Thailand Floods in 2011 and Effects on the Global Supply Chain
We often receive questions at Recorded Future about how historical events were covered in the media while they happened. While recently examining risks to the global supply chain, the destructive and deadly flooding in Thailand during October 2011 appeared as an important event to review given its effect on lives and businesses globally.
What we’ll do here is analyze the history of this event and try to tease out any leading indicators available in open source media. This retrospective proves important for future scenario planning by identifying and evaluating: how events related to the supply chain played out, key media sources and blindspots, failures in recognizing risks, and the responses to this type of disaster scenario.
We’ll use Recorded Future to analyze online media coverage of the 2011 flooding in Thailand from several angles:
- How did industry voices and the media forecast the severity of flooding and potential market disruption?
- When did officials and companies start warning that floods would disrupt the supply chain?
- How were the supply chains and production for different companies affected?
- What long term (6-18 months out) effects were being forecast in the aftermath?
Predictions made prior to and during 2011 monsoon season
We started by rewinding the clock using Recorded Future to see what was reported between July 2011 and December 2011 warning of risks from heavy rains and flooding.
We find some indications of unusual conditions as early as August 7 when the Bangkok Post warned of the risk posed by rising waters in the Chao Phraya River that flows through Bangkok. Not until the first week of October do we find early warnings about how badly the region might be affected as the Sydney Morning Herald and other outlets wrote that the floods “have reached a ‘crisis level’ and threaten to swamp the capital, Bangkok, next week” (October 9 – October 15).
As the floods worsened during October we found more and more warning about increasingly dangerous conditions – “high tides in the Gulf of Thailand scheduled for tomorrow and Saturday pose a particular risk” – as well as early reports on the expected impact to industrial and agricultural output including a shortage of computer hard drives and rising price of rice in December.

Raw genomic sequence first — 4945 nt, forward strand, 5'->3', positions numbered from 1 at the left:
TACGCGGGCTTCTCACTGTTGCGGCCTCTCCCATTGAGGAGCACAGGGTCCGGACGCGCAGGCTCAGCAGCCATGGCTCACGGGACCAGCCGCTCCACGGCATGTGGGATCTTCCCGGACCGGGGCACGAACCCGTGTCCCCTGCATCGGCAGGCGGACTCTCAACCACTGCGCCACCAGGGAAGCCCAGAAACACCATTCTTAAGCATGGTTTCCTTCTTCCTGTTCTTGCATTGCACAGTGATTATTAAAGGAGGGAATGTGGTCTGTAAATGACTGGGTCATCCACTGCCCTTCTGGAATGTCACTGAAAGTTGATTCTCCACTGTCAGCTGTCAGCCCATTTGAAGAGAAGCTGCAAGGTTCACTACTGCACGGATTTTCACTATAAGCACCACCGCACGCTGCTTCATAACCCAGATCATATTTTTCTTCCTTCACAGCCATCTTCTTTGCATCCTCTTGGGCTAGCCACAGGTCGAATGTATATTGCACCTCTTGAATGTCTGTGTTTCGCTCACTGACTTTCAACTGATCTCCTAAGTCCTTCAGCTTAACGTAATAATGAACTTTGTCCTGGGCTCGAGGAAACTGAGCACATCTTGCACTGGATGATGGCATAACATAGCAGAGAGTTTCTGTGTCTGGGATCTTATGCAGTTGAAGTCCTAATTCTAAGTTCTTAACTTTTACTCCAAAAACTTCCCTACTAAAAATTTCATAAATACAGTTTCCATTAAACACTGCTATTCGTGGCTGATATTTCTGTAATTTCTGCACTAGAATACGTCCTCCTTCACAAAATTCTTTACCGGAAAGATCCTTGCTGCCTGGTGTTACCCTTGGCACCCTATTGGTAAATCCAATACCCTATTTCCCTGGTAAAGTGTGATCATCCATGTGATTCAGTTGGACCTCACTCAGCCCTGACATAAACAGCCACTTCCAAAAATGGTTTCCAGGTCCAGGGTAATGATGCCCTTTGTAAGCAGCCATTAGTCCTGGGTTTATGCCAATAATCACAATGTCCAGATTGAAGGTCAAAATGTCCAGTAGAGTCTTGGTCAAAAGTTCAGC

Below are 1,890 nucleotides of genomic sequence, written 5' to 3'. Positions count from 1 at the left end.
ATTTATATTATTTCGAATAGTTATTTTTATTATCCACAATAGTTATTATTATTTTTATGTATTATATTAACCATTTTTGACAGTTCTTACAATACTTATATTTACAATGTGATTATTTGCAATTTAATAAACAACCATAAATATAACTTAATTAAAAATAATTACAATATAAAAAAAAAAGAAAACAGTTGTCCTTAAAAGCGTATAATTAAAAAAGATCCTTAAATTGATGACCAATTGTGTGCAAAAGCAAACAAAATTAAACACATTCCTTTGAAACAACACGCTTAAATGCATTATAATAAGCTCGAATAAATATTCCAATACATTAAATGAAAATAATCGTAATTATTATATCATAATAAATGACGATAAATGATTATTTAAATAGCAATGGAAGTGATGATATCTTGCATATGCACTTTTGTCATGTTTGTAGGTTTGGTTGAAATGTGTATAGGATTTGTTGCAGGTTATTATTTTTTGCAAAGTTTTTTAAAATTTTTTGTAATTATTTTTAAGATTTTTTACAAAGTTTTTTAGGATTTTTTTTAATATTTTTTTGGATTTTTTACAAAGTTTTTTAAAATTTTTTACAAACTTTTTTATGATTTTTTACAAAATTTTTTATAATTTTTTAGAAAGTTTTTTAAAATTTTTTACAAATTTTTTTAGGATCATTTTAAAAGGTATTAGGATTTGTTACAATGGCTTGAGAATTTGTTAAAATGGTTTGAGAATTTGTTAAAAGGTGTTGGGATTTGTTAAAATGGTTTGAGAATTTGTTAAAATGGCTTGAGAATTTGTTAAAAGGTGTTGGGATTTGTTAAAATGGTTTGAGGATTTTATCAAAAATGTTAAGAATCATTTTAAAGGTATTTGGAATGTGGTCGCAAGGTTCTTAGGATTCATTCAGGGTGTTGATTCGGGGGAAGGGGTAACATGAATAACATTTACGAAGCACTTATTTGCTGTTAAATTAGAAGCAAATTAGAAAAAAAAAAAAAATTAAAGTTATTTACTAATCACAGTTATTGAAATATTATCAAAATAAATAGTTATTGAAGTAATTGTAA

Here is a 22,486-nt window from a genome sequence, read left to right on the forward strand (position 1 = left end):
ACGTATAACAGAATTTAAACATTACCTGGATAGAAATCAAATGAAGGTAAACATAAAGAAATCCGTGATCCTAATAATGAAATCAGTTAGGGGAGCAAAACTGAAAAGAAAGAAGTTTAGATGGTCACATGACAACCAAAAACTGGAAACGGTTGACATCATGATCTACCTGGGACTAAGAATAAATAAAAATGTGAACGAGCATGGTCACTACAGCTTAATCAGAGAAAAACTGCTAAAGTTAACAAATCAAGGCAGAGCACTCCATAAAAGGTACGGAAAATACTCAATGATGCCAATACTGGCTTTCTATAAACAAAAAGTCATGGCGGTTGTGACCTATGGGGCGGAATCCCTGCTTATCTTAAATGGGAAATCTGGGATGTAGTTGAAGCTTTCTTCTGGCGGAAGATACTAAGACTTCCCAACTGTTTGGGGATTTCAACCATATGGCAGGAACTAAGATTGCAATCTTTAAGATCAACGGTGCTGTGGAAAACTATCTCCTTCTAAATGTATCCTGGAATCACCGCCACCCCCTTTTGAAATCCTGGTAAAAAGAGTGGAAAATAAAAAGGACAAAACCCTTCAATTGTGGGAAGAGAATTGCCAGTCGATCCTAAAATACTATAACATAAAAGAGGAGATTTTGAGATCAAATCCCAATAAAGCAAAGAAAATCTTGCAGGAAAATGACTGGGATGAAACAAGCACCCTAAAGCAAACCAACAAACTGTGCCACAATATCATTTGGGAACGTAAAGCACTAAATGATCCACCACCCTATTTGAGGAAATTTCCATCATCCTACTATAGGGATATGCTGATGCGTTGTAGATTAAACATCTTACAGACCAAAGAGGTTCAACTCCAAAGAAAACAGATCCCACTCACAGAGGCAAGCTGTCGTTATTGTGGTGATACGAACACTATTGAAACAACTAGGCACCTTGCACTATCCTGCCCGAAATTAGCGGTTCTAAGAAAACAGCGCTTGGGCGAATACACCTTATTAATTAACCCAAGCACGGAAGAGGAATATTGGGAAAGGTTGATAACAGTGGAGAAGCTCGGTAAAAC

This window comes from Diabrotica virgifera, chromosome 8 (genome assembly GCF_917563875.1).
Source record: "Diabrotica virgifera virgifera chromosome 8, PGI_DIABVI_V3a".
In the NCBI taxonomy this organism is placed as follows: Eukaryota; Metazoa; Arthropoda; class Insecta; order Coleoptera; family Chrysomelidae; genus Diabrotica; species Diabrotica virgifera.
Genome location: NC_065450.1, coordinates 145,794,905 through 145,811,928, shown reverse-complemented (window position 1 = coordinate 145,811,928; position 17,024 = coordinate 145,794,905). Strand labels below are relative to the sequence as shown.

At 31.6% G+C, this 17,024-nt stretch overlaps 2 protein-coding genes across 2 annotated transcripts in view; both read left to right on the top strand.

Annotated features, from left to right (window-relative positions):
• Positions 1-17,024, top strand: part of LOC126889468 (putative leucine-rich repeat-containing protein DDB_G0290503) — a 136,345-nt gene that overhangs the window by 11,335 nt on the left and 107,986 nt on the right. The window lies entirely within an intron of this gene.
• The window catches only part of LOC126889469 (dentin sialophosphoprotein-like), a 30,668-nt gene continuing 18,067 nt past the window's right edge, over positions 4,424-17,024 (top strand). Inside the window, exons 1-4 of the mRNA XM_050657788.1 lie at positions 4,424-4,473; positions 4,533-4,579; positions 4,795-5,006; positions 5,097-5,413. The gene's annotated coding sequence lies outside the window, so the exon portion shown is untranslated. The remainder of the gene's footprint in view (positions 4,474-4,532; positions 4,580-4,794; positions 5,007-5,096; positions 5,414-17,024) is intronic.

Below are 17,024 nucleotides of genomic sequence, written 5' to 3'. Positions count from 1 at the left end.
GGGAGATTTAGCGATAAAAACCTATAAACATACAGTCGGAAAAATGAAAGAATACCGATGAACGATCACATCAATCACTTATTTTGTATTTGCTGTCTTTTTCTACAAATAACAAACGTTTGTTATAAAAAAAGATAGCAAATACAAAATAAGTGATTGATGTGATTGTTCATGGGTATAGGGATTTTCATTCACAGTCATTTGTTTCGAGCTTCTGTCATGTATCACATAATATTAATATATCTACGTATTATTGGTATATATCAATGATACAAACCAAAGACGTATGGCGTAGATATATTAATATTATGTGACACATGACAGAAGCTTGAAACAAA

Impact on the Global Supply Chain
One of the major pain points that manufacturers felt when facilities flooded was a shortage of components for electronics, vehicles, and other commercial manufacturing. Was anyone talking about the threat of this prior to the onset of an emergency state?
We find that there was little in the way of media coverage signaling fear or concern about long term disruption of the supply chain. In the next graph, we can see the periods when disruptions were reported – the timeline shows companies facing shortages of parts and components – during October, November, and December of 2011.
The callouts on the timeline show select highlights, but you can see the breadth of the damage was by reviewing the table and side panel; the floods affected major global corporations from Apple to Toyota to Intel as well as local operations. While some companies faced a reduced supply of parts, others took the brunt of the storm by physically shutting down facilities or operations while floodwaters subsided and damage was repaired. The treemap below shows organizations that were forced to suspend operations:
The Aftermath and Recovery
When the flooding subsided and life and business began returning to normal the biggest questions was how long would it take to recover. There answer varied by analyst, industry, and location, but below we can look at the forecasts for 2012 and 2013 made during the three months after the flooding (here’s a live view, but be patient as the dense visualization loads).
Forecasts for the computer industry were wide ranging with some analysts expecting companies to be impacted only into the first quarter of 2012 while companies like HP reported in their earnings call that they would be affected by hard drive shortages until Q2 of 2012. Worst case scenarios had hardware providers experience adverse effects until into 2013 and semiconductor companies expecting revenues to be lower for a year.
Local infrastructure was expected to take months to recover including the reopening of industrial parks and commercial flights to Bangkok’s Don Mueang international airport delayed until at least March of 2012. Auto manufacturers were hit with a similar timeline of months for recovery with Thailand’s government going so far as to allow tariff free import of foreign assembled vehicles by Honda through June of 2012.
There are so many moving parts during a disaster scenario like the flooding in Thailand during 2011 that it can be difficult to keep track of what’s happening on the ground much less look forward. The web contains valuable information and commentary during a crisis so long as the relevant signals can be captured and meaningfully organized. The above examples show how Recorded Future can be used by analysts to monitor a developing disaster scenario, identify signals related to specific locations and time windows, and plot out how stakeholders are or expected to be affected by major supply chain disruption.